There were 165 hospitals (47.6%) eligible for rapid on-site evaluation (ROSE) during bronchoscopic biopsy procedures. ROSE was routinely performed by fixed staff in 101 hospitals (29.1%), of which in 29 hospitals (8.4%) was performed by fixed cytopathologists and in the other 72 hospitals (20.7%) by trained clinicians or technicians. ROSE was only performed when needed in 64 hospitals (18.4%) without fixed cytopathological personnel. Figure 1C shows the cytopathologic staff in different levels of hospitals. The difference between tertiary and secondary hospitals is statistically significant (χ2=19.302, P<0.001).
Percutaneous biopsy for PPLs diagnosis was preferred in 63.4% of the surveyed hospitals, while in the other 127 hospitals (36.6%) bronchoscopy-guided biopsy was believed the first choice for such lesions.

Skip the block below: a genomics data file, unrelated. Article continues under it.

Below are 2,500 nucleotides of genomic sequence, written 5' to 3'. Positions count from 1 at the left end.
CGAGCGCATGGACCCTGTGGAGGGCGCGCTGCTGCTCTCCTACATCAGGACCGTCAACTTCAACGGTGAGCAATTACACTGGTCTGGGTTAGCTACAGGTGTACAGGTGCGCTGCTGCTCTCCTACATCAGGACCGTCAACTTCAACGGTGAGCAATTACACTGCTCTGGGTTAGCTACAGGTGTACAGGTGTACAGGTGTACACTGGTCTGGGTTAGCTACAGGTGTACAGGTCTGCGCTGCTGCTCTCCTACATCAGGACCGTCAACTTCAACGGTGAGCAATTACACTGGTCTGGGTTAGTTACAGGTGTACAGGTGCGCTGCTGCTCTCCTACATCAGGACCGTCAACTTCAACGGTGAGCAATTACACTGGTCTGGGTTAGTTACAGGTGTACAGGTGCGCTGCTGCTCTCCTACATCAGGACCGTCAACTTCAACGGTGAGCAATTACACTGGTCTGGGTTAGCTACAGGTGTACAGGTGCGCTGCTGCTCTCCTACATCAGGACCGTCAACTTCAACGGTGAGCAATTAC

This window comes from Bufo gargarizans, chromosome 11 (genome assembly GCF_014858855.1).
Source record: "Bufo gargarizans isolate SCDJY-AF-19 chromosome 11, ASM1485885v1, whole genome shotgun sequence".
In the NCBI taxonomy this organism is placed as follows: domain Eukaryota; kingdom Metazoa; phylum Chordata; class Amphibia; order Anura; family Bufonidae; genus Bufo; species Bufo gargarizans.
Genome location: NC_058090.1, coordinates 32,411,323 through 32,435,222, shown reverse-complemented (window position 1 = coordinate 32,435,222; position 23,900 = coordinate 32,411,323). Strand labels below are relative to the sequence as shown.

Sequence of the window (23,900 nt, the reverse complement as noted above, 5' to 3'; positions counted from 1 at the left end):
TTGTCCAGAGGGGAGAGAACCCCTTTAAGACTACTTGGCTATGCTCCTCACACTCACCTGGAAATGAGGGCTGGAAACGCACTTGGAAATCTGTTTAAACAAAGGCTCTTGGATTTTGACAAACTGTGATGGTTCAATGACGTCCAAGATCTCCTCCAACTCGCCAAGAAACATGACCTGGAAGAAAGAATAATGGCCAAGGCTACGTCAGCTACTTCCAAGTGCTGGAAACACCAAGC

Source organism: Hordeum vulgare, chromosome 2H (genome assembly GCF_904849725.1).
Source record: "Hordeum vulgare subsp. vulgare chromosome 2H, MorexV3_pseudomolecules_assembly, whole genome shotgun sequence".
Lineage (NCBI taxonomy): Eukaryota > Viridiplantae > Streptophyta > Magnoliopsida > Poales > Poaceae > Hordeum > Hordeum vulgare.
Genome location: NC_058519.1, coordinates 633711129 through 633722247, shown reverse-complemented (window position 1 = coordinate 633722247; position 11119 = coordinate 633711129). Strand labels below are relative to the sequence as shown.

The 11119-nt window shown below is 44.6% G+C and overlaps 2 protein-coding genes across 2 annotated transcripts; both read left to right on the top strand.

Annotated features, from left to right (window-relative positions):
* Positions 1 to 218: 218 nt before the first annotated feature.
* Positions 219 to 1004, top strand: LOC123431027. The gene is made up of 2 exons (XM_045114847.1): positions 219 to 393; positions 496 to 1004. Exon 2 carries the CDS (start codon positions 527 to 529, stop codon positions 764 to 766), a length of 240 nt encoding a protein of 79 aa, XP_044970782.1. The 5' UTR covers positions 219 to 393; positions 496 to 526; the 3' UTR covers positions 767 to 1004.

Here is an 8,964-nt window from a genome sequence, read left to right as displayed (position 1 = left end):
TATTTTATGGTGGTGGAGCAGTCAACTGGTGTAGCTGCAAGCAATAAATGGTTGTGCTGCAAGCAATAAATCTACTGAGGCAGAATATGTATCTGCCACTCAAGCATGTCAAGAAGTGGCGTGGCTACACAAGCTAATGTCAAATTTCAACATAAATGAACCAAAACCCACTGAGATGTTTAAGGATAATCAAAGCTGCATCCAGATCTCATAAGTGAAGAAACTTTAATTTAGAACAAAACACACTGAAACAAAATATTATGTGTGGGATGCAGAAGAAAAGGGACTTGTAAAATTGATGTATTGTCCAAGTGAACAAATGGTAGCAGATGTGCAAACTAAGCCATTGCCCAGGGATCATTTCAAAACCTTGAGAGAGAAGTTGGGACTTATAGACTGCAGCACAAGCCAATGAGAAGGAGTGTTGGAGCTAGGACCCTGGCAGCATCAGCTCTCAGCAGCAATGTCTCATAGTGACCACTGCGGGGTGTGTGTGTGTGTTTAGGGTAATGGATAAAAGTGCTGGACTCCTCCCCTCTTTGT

There were 316 hospitals eligible for performing biopsies of PPLs less than 30mm. No more than 10 PPLs were diagnosed by interventional techniques in 38 hospitals per year, 10-50 PPLs biopsies were performed in 78 hospitals per year, 51-99 PPLs biopsies in 23 hospitals, 100-299 PPLs biopsies in 87 hospitals, 300-499 PPLs biopsies in 33 hospitals, 500-1,000 PPLs biopsies in 15 hospitals, 1,000-2,000 PPLs biopsies in 21 hospitals, and more than 2,000 cases in 9 hospitals per year. The remaining 12 hospitals answered "unclear" to this question (Figure 2A). Regarding geographical distributions, performing biopsies of PPLs tended to gain more popularity in the southeast region and coastal cities (Figure 3).
Allocation of respiratory endoscopy staff in different hospitals. A. Nursing staff (χ2=14.843, P<0.001); B. Anesthesiologist (χ2=15.936, P<0.001); C. Cytopathologic staff (χ2=19.302, P<0.001).
Application of diagnostic bronchoscopy for peripheral pulmonary lesions (PPLs). A. Number of PPLs interventional biopsies performed per hospital per year; B. Number of hospitals capable of performing transbronchial biopsies of PPLs of different sizes; C. Allocated guidance equipments and their applications for diagnostic bronchoscopy; D. Anesthesia for diagnostic bronchoscopy.